Lynn Dwyer, better known to Twin Cities kids as Roundhouse
Rodney, was born in Pittsburgh on November 22, 1927. He
earned a degree in theater from the University of
Pittsburgh, where he met his future wife Marion Hibbard in
1949. He skated with the Ice Capades from 1950 to 1954 -
Dwyer was described as an “acrobat” on ice, and performed on
the Ed Sullivan Show with the troupe. In 1952 he married
Marion, and they skated together in the Ice Capades until
1954. Marion was from Duluth, which contributed to their
decision to move to Minnesota. They first lived in St. Louis
Park when they came in 1954, and moved to Edina in 1956.
Once in the Twin Cities, Lynn attended Macalester College,
where he earned an education degree with a minor in English,
all while working part time as a floor
manager at WTCN-TV. Dwyer would occasionally lip synch
to comedy records on the Jack Thayer Show. 1954 was also the year the station first
aired a program called “Noon-Time Express," with Roger Awsumb as Railroad Engineer Casey Jones.
original sidekick, “Joe the Cook,” moved to Seattle in 1959,
Lynn Dwyer was hired to play Roundhouse Rodney. (The name
Roundhouse Rodney was first used by Don Doty in a previous
visit to Casey's show.)
As Roundhouse, Dwyer was a huge hit with the kids. He was
just over 5 feet tall, with a trademark pixie felt hat that
was made by shaping it around the end of a football. (In
1966, when the show went to color, we found out that his hat
was green.) He told hundreds of jokes: knock-knock jokes
with Casey, elephant jokes, and anything else that would
make a youngster laugh. Dwyer, Awsumb, and Director Al DeRusha teamed to create over
a decade of silliness, with their skits and songs and
slapstick. These included Tarzan, the Count, Superman, a
wigged out weatherman, a daffy sportscaster, Lippy Lois, and
of course there was Roundhouse in drag in the "I Love
Onions" skit. His impersonation of Jimmy Durante was
dead-on, and Durante told him so when he paid a visit. Once
the camera was turned around, the furniture was nailed to
the ceiling, and Casey and Roundhouse were stuck on the
ceiling! And on Halloween, Roundhouse was shrunk and
had to live in a pumpkin.
of the most memorable was the “Oswald” character, who was
made from a little paint on Roundhouse’s upside-down chin.
Kids and their parents recreated the stunt in their homes,
but nobody could duplicate the hilarity of Roundhouse’s
Oswald. He was so bizarre that some kids were actually
afraid of Oswald.
ABC took over WTCN’s daytime schedule in 1960 and “Noontime
Express” was dropped, but in response to irate letters, a
new show was created to be broadcast after school. That show
was called “Grandma Lumpit’s Boarding House.” Roundhouse
played Grandma ("If you don't like it, lump it!") who,
according to the story line, ran the boarding house where
Casey and Roundhouse lived. Dwyer described the character as
"a swinger, just like today's modern grandmas." Reportedly
Grandma Lumpit only served beans.
In April 1961 the station lost its ABC affiliation and
became independent. (From 1964 to 1971, it was "A
Chris-Craft Station." Us kids had no idea what that meant.)
The noontime show was back in business, now titled “Lunch
With Casey.” The afternoon show stayed on, as did a new
morning show, “Wake up with Casey and Roundhouse.”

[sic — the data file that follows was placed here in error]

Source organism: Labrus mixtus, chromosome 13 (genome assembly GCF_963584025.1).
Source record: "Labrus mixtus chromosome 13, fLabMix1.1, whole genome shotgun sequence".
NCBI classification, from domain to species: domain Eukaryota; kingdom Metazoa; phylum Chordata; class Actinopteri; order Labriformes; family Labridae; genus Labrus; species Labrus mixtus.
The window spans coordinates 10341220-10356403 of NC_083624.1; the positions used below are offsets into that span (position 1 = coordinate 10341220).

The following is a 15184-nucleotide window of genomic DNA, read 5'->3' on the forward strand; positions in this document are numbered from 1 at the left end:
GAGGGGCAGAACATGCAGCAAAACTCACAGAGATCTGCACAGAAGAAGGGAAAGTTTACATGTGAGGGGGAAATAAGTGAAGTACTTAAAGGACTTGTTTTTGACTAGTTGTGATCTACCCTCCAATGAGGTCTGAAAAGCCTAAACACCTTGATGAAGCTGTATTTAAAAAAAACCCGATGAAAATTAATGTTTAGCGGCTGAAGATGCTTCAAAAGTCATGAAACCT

There also was an hour-long "Lunch With Casey on Saturdays
in 1962-65 (probably longer), followed by a half hour
"Roundhouse Rodney" show at 1:00 pm. Roundhouse's show
aired from at least September 8, 1962 to at least April 17,
estimated that he and Dwyer did 8,000 TV shows together.
A two-part article on Dwyer was featured in the April 13 and
April 20 issues of TV Times magazine.
Casey and Roundhouse were very popular at public
appearances, and did upwards of 200 every year. They could
be found at amusement parks, hospitals, schools, and other
places where kids congregated. They signed endless
autographs and posed for thousands of pictures. They also
wrote educational pamphlets for kids - but joke books, too,
featuring those elephant jokes. In 1972, Awsumb and Dwyer
released Casey's Comedy Album for Kids, quite collectible
Here's an ad for a personal appearance that Roundhouse made
at Zayre Shoppers' City in St. Louis Park on April 14, 1971:
By the early 1970’s, live TV kiddie shows were on their way
out. Fewer kids were coming home for lunch, but also the
Action for Children’s Television organization lobbied to
prohibit show hosts from doing their own commercials. The
last “Lunch With Casey” was broadcast on December 23, 1972.
Casey and Roundhouse were still viable characters, even
after their cancellation, since WTCN did not own the names
and characters. They were still in demand, and continued
making public appearances around the TV viewing area.
Dwyer temporarily worked as a church janitor in St. Louis
Park after the show went off the air, but then he produced
his own “Roundhouse Show” on public television in 1974. He
raised the money for the show himself, and put in $20,000 of
his own. He produced 26 shows at KTCA-TV, which were shown
locally and redistributed in Asia, and had six more shows in
production at the time of his death.
On September 3, 1976, at age 48, Lynn Dwyer had a fatal
heart attack while jogging in Brainerd. A childhood bout
with rheumatic fever contributed to his weakened heart. His
death came as a shock, because Dwyer always emphasized
physical fitness and kept himself in top shape. He performed
stunts like tearing a telephone book in half and walking on
his hands to amuse kids and demonstrate his strength. And he
loved to flex his muscles to show the benefits of exercise
and a healthy diet – he especially extolled the virtues of
Lynn Dwyer was survived by his wife Marion, of Minnetonka,
and two sons Keith and Loren.
In 2008, Dwyer was inducted into the
Museum of Broadcasting Hall of Fame.